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on June 4, 2015
This is a very well directed series, with outstanding acting, cinematography, and costumes. It is well written and portrays the events reasonably accurately. On the whole the mini series is factual, but not always - for example Elizabeth I and Mary Queen of Scotts never met in real life, but they are portrayed as meeting in the mini series. The production does a very good job of representing the issues and the brutality of the Tudor Period, the love and conflicts between Elizabeth and the Earl of Leister, the stress she experiences with her Council over their desire for her to marry, and using spectacular scenery. There are issues with the show's timing of different events, but on the whole, the storyline is interesting and moves at a good pace. As someone who has taught Tudor History, I enjoyed the series and the production's focus on combining fact with entertainment.

If you enjoy historical novels, time period movies, movies that combine romance and drama, or enjoy seeing a well written, directed and acted movie, I recommend this mini series to you.
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on February 4, 2017
Helen Mirrin the saving grace of this video. History greatly stretched our to allow multi seasons. But, worth watching.
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on February 9, 2017
Great acting but lacking in describing and showing what she accomplished. Too much time spent on her love life and too little on how she transformed England into a major power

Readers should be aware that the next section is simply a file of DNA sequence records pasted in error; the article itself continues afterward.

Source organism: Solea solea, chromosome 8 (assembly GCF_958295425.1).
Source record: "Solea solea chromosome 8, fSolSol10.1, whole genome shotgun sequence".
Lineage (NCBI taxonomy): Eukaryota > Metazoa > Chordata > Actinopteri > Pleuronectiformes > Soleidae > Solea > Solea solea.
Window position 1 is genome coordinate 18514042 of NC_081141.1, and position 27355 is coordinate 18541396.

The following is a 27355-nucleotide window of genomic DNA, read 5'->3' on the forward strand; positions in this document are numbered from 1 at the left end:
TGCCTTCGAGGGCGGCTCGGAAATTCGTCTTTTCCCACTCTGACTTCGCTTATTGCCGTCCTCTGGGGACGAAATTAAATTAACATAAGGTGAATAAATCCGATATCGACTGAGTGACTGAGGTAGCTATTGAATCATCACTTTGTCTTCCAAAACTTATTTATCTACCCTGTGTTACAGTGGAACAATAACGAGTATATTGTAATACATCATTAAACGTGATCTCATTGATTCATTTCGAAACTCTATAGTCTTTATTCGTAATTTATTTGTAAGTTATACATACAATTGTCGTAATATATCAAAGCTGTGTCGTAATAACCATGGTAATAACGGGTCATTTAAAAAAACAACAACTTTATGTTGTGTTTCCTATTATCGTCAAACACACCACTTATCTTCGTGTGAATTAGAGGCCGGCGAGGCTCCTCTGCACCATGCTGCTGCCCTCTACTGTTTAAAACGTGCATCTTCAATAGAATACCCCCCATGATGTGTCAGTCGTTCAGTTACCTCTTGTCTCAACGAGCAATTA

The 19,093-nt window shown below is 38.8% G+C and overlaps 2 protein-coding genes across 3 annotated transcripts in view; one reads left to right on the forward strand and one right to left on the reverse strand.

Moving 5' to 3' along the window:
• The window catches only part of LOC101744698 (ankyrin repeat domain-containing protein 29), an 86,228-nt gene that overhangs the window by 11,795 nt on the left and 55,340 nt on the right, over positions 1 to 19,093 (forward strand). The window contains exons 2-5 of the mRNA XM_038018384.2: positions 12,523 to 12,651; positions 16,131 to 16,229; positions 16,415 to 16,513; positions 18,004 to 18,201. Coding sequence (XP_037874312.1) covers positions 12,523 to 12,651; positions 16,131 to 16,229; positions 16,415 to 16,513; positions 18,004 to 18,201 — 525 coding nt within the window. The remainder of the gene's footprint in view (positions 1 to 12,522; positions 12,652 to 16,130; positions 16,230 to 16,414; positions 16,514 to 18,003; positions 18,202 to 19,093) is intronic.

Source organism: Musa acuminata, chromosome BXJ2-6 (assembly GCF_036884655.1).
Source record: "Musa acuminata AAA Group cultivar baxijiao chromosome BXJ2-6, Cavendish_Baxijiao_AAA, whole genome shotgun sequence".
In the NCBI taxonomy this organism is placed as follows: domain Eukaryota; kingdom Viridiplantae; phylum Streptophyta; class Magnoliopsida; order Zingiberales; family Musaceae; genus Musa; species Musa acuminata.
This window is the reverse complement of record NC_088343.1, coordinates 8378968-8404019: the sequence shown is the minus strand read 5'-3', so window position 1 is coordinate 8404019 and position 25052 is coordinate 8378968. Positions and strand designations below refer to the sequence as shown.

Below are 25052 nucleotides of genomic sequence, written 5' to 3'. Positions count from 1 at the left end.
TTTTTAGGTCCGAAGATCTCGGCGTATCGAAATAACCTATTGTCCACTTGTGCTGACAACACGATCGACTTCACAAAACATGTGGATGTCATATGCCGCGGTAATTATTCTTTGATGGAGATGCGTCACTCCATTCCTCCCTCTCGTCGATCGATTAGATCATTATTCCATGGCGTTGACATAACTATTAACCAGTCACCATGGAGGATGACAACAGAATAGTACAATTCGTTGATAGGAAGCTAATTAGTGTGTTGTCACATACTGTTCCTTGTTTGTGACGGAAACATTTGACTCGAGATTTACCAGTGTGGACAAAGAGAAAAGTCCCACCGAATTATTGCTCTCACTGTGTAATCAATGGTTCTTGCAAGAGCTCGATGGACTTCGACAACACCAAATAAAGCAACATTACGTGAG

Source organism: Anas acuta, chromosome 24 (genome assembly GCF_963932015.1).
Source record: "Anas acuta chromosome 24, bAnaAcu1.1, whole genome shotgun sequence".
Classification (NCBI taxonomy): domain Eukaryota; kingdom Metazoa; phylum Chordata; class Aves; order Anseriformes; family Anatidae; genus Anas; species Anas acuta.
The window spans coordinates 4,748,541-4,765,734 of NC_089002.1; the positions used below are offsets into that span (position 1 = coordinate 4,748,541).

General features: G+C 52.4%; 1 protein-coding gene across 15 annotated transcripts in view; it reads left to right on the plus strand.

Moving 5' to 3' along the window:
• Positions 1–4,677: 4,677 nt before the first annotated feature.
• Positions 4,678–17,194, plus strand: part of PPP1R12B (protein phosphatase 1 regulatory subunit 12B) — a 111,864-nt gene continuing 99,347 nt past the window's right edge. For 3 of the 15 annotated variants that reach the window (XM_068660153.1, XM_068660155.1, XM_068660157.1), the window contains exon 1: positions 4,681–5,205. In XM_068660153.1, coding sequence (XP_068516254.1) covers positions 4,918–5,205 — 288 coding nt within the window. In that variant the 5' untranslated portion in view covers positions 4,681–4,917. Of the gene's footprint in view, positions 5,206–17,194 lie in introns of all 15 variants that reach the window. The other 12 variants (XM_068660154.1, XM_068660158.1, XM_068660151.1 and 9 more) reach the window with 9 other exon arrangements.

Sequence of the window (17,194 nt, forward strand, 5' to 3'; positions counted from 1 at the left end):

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on March 23, 2013
Originally, watched this 4 part series on cable and loved it. I have read several books on the life of Elizabeth I and am fascinated by historical drama. I have watched both movies one Elizabeth I with Cate Blanchett, but this series is much better. Of course, the movies were made to interest a broader segment of the population and so fact was not their primary concern. This series delves more into the mind of Elizabeth I, rather than just the trials and tribulations of her life. It compares well with the previous series on BBC called Elizabeth R. In fact, it would be difficult to choose which series I like the best. I watch both regularly, as I'm a nut for historical drama, espeically those concerned with periods before the 1600s. I recommend this to anyone interested in the life of Elizabeth I and Tudor England.
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on February 16, 2016
After watching Showtime's "The Tudors" I was hooked on this period in England's history. Elizabeth 1, for those that do not know, was the daughter of Ann Boleyn and King Henry the 8th. Queen Ann was beheaded by her loving husband Henry the 8th...unfortunately, Ann Boleyn was not quilty of anything King Henry charged her with but that did not matter to him...he had his eye on a third wife which sealed Ann Boleyn's fate. Anyway, Elizabeth the first is a finely acted two part series and I completely enjoyed the film!!
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on July 13, 2015
Historically very inaccurate, but Helen and Jeremy are always good to watch. Costumes and sets were entertaining.
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on July 23, 2015
Elizabeth came alive and was in my living room for 2 evenings. I felt her joy, rage and sadness and so loved this wonderful production. Thank you Dame Helen Miran and all involved in telling this personal Elizabeth I story. Wonderful, unforgettable "in our eyes."